Let’s hope IRB are set to engage on scrum chaos

Don’t hold your breath or count your chickens prematurely, but at last there seems to be a possibility that the IRB will address the problems of the set scrum, problems which, admittedly, are far more in evidence at the top level of the game than at lower ones.

There has been a groundswell of demand for reform. The former England and Lions hooker, Brian Moore, now a TV pundit and newspaper columnist, has consistently articulated the dissatisfaction felt by so many of us who follow and love the game. The decision of England’s forwards coach, Graham Rowntree, to offer an open criticism of the way that Steve Walsh refereed the scrum in the Wales-England match may be seen as the complaints of a bad loser; nevertheless, it’s no bad thing that the issue has been publicly aired in this way. Indeed, England have now lodged an official complaint. Some have suggested that Scott Johnson and Dean Ryan should have been equally open in addressing Craig Joubert’s refereeing of the scrum in the Scotland-Wales match.

Now one could say much about inconsistent refereeing, and about the unwillingness of top-flight referees to apply the law which still requires that the ball be put into the scrum straight. No doubt some referees manage the scrum better than others, and no doubt all manage it better in some matches than in other ones.

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No doubt, also, that front-row forwards play the referee and hope to get away with transgressions. That’s aye been the case, and it would be foolish to pretend that the hard men in the front row were all law-abiding and good as gold in the past. They certainly were not and some of them were more thuggish and vicious than their counterparts today.

No matter; the scrum today is profoundly unsatisfactory. It is intended to be the means of restarting play after minor infringements, such as a forward pass, knock-on, accidental offside or the failure of either side to recycle the ball after a tackle. The idea is simple. The scrum-half inserts the ball. One side hooks it, and the ball emerges from the back of the scrum, allowing play to resume.

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That’s the idea or intention. It’s not what happens today. There were 237 scrums in the Six Nations tournament, 73 resulted in a penalty and, in more than 30, a free kick was awarded even before the ball was put in. Clean heels were rare. The pressure of the scrum is now such that it is unusual for the scrum-half to get the ball and pass it to his fly-half. More often, the No 8 picks up and charges into a tackle, setting up a ruck.

Moore, if I understand him rightly, says all that is needed is to apply the laws as they stand, the most important of which is that the ball should be put in straight. He’s surely right on this point. It’s bizarre that referees will blow the whistle when the ball isn’t thrown straight at the line-out, but ignore squint put-ins at the scrum.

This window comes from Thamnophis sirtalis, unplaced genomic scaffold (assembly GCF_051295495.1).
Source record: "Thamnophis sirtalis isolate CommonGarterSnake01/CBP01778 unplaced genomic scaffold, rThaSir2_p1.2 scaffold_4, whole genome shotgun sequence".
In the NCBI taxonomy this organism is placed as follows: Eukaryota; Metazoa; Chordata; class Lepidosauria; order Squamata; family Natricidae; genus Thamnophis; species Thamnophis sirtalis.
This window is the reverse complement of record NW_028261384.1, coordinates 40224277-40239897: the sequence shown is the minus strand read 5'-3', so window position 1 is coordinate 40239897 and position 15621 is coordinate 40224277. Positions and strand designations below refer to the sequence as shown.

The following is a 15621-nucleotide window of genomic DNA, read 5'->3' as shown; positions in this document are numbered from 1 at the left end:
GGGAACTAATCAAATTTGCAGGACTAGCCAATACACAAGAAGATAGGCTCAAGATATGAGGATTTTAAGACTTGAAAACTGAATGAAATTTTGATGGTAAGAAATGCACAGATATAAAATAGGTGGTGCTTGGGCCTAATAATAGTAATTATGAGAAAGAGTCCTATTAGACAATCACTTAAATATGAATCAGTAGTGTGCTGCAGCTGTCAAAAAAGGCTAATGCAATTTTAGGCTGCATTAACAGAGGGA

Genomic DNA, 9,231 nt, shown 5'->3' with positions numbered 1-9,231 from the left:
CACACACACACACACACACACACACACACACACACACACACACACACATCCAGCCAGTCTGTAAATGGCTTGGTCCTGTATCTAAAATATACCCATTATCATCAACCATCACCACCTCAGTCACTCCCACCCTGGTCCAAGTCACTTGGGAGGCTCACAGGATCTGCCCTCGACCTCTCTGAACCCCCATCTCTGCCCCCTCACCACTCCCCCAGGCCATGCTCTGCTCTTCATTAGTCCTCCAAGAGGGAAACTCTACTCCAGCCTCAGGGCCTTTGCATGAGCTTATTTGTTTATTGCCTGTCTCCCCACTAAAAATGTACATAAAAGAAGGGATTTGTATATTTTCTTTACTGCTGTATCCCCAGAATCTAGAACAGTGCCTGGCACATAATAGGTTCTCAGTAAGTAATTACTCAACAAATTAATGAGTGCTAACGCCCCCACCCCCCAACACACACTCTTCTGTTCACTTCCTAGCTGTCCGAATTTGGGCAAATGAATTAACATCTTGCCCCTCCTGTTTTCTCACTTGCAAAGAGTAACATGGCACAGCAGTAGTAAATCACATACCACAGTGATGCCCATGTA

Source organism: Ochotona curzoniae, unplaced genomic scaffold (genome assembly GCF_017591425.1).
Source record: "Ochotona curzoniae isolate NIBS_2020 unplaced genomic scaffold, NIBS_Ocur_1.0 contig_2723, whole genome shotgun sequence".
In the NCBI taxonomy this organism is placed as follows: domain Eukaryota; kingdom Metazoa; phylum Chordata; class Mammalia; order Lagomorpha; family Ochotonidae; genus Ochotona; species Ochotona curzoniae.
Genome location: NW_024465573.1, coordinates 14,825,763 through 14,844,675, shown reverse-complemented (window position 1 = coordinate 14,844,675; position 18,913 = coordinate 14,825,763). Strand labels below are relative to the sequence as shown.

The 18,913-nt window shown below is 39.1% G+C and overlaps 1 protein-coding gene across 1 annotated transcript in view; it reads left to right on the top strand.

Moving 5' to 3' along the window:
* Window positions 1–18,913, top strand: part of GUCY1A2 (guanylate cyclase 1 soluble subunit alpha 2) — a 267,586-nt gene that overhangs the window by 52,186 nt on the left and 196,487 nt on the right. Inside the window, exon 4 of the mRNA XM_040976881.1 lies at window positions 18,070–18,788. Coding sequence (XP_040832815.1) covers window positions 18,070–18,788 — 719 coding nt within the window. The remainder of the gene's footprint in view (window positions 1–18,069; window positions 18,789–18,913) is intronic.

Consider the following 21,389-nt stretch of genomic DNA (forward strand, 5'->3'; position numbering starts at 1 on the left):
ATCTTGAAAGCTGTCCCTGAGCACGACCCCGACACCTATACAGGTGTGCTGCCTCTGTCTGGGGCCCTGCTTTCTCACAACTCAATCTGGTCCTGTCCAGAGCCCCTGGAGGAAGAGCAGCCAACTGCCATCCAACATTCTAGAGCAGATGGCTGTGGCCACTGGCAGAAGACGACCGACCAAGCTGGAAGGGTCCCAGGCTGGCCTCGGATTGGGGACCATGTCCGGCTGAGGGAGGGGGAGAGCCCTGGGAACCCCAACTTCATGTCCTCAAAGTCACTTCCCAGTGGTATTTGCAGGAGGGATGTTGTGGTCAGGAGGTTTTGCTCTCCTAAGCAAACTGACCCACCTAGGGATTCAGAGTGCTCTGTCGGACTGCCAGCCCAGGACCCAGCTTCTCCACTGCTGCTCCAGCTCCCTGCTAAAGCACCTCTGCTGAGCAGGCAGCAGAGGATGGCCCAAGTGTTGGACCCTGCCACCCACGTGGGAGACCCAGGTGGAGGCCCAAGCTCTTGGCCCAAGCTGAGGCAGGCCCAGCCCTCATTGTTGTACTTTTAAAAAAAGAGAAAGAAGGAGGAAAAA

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Yet I’m doubtful if the application of the laws as they stand would solve the problem, though it would surely be a step towards doing so. There would still be the problem of the engagement. Keeping the scrums apart, with the crouch-touch-set routine, means that each scrum tries to win what has come to be called “the hit” – though this is a term that finds no place in the Law. Consequently, we get free kicks given against one side for “early engagement”, and it is possible for the other side to provoke this “early engagement” by holding back for a few seconds.

“The hit”, coupled with the squint put-in, has more or less taken hooking out of the game, as each side tries to shove the other backwards. Instead of striking, for the ball the hooker has become a shover, and his props, no longer required to support him as he strikes, seek to disrupt the opposition. The first requirement is, I think, to get rid of “the hit”, and the only way I can see of achieving this is to have the two front rows go down in position against each other before the other forwards are permitted to pack down. Then, as soon as the scrum is stationary, have the scrum-half put the ball in straight. Incidentally, the decision some years ago to downgrade the punishment for a squint put-in from a penalty to a free kick should be reversed. A squint put-in is not a technical infringement; it is an attempt to gain an unfair advantage – in other words, cheating.

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Scrum-halves today doubtless don’t think they are cheating – why should they when the referee evidently doesn’t care how they feed the scrum? Nevertheless, it is.

What is certain is that the IRB will be failing in their duty if they don’t address the problem of the scrum. As things are now, it is distorting and damaging the game. It means that too many matches are too greatly influenced by the referee’s interpretation of the present laws – an interpretation that is inconsistent and often seems wilful. This threatens the game’s integrity.

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Moreover, the scrum has become a terrible bore. How many spectators groan when they see a scrum forming?